The end of another year offers us an opportunity to take inventory of our customs, of the habits that guide our lives—especially our spiritual habits. Are we in the habit of talking with God every day through the lifeline of prayer? Is it our habit to spend thoughtful time in God’s Word every day? Do we habitually fellowship with other believers, studying and worshipping together, and reaching out to a world in need?
One way that I have found to encourage these habits in my own life is by attending Sabbath school each week. Sabbath school, I believe, is the most interesting and exciting part of Sabbath worship and interaction. This is not to discount the church service, but those who miss out on Sabbath school are missing out on the most practical aspect of Sabbath church involvement—a dynamic opportunity to have your personal spiritual life grow and mature through small group fellowship, mission opportunities, interactive Bible study, and prayer.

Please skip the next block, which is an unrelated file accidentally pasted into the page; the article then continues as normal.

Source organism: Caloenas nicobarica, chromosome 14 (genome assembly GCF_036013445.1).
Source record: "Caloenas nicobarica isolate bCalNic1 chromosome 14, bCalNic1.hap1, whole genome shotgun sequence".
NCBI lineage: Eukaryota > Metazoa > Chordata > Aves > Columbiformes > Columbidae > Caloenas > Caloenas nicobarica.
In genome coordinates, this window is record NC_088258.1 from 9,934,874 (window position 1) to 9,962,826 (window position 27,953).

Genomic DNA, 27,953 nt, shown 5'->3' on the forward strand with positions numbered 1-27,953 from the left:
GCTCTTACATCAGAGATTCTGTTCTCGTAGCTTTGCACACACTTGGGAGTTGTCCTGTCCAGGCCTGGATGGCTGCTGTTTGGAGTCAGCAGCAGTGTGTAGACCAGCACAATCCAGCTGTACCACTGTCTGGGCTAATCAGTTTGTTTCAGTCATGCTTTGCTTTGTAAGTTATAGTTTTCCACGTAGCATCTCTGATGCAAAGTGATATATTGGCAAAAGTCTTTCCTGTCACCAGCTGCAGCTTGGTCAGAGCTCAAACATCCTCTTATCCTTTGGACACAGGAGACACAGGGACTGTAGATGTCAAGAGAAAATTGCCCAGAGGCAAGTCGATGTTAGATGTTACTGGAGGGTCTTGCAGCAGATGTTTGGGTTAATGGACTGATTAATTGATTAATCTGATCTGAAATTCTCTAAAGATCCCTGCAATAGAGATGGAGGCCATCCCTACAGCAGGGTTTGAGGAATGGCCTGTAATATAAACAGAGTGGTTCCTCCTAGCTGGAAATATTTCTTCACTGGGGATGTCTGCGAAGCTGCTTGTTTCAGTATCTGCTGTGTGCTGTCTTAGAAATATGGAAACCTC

Connecting With Our World Family
A strong Sabbath school program devotes time for emphasis on the mission of the church, and provides opportunities to actively participate in that mission, both locally and globally. It provides an important link with the world family. If we focus only on our own congregation and miss Sabbath school with its mission-oriented setting, we lose the connection between the local church and our 18 million brothers and sisters around the world. But when the local churches are involved with world mission—giving time, attention, and offerings to support that mission—they will find that God will abundantly bless their local work as well.